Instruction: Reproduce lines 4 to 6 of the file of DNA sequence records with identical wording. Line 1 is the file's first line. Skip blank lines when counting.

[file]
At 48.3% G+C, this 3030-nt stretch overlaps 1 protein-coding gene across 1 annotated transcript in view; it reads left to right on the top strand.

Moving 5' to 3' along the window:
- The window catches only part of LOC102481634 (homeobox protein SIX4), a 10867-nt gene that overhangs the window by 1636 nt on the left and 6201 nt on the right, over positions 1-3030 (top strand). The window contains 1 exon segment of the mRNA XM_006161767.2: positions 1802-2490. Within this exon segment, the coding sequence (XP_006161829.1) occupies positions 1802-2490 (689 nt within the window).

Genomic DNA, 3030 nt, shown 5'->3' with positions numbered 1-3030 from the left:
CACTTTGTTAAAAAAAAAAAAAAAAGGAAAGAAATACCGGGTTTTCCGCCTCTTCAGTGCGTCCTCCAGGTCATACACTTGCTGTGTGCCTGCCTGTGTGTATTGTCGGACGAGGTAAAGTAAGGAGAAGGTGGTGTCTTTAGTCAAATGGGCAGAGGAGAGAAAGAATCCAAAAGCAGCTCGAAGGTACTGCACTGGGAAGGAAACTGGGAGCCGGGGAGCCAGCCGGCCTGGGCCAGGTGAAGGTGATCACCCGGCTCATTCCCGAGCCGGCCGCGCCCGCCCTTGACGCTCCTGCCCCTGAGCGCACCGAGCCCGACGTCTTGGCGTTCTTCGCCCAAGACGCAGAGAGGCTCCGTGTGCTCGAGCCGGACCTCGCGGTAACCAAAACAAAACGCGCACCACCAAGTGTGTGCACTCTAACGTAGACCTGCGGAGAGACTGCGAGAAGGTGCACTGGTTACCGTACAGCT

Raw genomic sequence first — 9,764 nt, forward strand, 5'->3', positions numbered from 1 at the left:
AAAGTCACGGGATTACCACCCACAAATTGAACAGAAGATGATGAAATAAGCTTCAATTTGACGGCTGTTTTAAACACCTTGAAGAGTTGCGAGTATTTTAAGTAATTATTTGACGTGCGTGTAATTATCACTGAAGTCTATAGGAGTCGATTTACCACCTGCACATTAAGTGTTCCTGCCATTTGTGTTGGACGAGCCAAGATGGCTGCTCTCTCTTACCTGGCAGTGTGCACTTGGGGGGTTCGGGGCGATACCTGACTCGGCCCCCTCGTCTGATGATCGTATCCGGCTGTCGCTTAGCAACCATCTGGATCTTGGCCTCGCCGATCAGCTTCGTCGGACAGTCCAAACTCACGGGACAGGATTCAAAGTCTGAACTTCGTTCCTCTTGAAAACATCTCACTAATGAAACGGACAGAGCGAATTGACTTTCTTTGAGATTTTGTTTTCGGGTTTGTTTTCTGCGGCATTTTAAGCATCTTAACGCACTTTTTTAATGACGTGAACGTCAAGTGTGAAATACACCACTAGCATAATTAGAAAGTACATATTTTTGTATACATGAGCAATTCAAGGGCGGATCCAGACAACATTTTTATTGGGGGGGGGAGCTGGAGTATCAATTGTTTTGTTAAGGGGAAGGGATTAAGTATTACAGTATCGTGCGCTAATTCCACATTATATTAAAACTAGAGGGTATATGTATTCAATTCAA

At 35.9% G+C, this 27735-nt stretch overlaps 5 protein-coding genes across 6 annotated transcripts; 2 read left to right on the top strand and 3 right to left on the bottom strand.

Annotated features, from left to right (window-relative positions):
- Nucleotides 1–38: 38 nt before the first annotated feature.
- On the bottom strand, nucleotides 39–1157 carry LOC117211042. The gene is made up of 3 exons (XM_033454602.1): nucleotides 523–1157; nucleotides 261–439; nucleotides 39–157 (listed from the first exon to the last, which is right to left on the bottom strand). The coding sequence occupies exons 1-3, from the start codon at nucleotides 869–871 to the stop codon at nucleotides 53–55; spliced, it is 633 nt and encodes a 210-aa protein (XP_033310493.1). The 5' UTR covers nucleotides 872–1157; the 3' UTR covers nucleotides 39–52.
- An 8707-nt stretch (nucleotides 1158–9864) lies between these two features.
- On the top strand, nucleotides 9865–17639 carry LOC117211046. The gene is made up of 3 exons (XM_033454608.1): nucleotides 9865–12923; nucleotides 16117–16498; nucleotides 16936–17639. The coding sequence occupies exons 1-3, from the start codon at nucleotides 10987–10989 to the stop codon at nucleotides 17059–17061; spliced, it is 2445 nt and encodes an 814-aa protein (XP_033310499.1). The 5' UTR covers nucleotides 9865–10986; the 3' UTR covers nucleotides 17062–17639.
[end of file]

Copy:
Genomic DNA, 3030 nt, shown 5'->3' with positions numbered 1-3030 from the left:
CACTTTGTTAAAAAAAAAAAAAAAAGGAAAGAAATACCGGGTTTTCCGCCTCTTCAGTGCGTCCTCCAGGTCATACACTTGCTGTGTGCCTGCCTGTGTGTATTGTCGGACGAGGTAAAGTAAGGAGAAGGTGGTGTCTTTAGTCAAATGGGCAGAGGAGAGAAAGAATCCAAAAGCAGCTCGAAGGTACTGCACTGGGAAGGAAACTGGGAGCCGGGGAGCCAGCCGGCCTGGGCCAGGTGAAGGTGATCACCCGGCTCATTCCCGAGCCGGCCGCGCCCGCCCTTGACGCTCCTGCCCCTGAGCGCACCGAGCCCGACGTCTTGGCGTTCTTCGCCCAAGACGCAGAGAGGCTCCGTGTGCTCGAGCCGGACCTCGCGGTAACCAAAACAAAACGCGCACCACCAAGTGTGTGCACTCTAACGTAGACCTGCGGAGAGACTGCGAGAAGGTGCACTGGTTACCGTACAGCT

Raw genomic sequence first — 9,764 nt, forward strand, 5'->3', positions numbered from 1 at the left: